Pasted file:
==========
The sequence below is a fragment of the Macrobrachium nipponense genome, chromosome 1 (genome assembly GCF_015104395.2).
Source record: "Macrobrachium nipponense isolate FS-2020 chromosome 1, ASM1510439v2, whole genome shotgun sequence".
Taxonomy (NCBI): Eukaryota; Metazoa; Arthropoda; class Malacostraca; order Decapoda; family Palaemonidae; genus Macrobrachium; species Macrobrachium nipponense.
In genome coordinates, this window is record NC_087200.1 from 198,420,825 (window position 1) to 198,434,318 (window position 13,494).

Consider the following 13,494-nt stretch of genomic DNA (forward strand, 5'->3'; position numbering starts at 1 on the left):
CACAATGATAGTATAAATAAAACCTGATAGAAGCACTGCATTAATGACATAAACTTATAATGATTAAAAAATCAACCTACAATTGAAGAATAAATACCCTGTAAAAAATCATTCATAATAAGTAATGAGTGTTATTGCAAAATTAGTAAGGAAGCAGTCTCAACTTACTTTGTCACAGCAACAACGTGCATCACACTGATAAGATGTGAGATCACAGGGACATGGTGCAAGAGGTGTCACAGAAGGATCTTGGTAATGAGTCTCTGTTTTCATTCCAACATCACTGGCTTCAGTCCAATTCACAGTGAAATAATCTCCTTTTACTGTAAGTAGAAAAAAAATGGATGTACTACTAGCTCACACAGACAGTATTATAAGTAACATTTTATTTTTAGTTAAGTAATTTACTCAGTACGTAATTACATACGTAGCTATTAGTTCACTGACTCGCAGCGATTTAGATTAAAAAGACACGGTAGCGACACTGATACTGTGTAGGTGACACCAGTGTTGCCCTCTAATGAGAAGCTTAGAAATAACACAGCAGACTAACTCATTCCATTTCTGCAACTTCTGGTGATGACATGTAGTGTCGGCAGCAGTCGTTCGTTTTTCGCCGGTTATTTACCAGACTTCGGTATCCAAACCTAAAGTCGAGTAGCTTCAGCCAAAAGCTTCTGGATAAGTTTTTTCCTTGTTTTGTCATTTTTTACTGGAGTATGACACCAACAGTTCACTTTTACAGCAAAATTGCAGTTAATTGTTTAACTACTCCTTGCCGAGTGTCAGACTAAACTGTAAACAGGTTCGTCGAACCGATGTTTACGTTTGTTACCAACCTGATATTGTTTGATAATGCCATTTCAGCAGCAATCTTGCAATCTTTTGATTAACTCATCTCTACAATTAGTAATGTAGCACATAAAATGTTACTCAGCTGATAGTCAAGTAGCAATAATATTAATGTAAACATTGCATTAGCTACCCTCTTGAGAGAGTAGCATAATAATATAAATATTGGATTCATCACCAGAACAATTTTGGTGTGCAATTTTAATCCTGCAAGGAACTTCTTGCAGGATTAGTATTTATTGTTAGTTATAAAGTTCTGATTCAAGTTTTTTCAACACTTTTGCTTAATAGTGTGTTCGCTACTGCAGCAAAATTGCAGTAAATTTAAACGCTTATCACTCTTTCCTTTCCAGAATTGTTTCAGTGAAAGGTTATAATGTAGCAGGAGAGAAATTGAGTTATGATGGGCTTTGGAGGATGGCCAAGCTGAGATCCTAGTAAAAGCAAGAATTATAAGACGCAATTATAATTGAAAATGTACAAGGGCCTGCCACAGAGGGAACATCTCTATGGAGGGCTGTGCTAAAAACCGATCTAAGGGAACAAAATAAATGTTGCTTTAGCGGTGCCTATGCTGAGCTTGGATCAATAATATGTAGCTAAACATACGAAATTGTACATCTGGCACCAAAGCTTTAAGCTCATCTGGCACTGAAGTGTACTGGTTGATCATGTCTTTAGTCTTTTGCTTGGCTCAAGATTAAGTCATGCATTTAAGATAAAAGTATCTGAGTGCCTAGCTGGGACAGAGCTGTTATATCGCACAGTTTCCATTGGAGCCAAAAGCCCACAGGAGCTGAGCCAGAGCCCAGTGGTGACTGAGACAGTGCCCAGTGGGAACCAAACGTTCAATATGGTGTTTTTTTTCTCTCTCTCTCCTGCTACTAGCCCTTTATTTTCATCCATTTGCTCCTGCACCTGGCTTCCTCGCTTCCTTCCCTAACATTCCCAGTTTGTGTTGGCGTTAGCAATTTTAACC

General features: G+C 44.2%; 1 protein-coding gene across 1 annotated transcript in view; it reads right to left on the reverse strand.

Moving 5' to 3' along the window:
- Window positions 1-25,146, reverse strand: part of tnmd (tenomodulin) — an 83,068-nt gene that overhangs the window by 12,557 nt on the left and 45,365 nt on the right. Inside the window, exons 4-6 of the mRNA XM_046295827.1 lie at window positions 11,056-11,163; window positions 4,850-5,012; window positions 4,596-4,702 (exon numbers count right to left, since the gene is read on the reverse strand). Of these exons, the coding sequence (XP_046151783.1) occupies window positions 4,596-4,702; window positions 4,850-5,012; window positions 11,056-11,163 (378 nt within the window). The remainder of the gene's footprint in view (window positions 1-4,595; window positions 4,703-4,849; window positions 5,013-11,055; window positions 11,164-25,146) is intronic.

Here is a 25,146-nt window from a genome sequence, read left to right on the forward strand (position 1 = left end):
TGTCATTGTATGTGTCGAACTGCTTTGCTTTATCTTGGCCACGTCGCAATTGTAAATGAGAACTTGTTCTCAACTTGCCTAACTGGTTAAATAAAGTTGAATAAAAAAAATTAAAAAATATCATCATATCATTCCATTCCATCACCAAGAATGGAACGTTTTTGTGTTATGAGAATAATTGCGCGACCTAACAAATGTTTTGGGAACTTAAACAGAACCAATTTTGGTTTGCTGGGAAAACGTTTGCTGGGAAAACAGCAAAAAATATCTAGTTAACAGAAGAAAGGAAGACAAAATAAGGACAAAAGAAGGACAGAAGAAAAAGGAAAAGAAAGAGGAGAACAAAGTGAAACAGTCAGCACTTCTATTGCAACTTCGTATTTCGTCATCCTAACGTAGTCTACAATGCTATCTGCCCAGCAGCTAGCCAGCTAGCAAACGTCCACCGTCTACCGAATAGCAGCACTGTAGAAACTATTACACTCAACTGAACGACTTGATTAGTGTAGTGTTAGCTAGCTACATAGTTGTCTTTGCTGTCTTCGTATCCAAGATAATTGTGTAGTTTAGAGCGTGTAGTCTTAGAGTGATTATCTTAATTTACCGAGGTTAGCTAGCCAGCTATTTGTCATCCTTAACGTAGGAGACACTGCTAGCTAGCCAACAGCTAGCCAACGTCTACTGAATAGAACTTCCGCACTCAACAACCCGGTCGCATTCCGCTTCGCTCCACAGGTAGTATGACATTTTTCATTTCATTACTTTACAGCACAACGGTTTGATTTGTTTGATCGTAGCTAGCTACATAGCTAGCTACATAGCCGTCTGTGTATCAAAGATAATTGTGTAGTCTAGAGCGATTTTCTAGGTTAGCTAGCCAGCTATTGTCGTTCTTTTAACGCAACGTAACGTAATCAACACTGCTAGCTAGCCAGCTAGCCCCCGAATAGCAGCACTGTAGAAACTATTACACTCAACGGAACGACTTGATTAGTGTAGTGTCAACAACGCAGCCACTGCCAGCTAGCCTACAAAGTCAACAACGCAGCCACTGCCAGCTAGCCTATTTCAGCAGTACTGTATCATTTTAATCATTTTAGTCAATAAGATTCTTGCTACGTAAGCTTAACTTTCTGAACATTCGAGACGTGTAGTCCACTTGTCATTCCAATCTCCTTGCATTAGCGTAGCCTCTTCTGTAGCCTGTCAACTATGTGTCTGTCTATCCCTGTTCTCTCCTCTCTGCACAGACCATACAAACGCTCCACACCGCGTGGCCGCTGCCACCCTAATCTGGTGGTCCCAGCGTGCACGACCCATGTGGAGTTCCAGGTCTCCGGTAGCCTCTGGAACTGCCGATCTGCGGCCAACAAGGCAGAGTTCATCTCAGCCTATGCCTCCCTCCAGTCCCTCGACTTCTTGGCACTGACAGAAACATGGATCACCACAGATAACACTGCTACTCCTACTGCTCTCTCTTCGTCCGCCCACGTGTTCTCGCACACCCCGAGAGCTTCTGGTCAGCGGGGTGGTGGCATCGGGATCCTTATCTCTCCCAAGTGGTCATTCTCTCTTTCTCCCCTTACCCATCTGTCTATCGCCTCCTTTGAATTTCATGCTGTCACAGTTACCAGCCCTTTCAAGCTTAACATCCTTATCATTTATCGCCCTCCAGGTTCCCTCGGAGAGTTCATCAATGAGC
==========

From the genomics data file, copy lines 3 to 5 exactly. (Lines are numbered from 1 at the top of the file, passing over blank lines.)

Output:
Taxonomy (NCBI): Eukaryota; Metazoa; Arthropoda; class Malacostraca; order Decapoda; family Palaemonidae; genus Macrobrachium; species Macrobrachium nipponense.
In genome coordinates, this window is record NC_087200.1 from 198,420,825 (window position 1) to 198,434,318 (window position 13,494).

Consider the following 13,494-nt stretch of genomic DNA (forward strand, 5'->3'; position numbering starts at 1 on the left):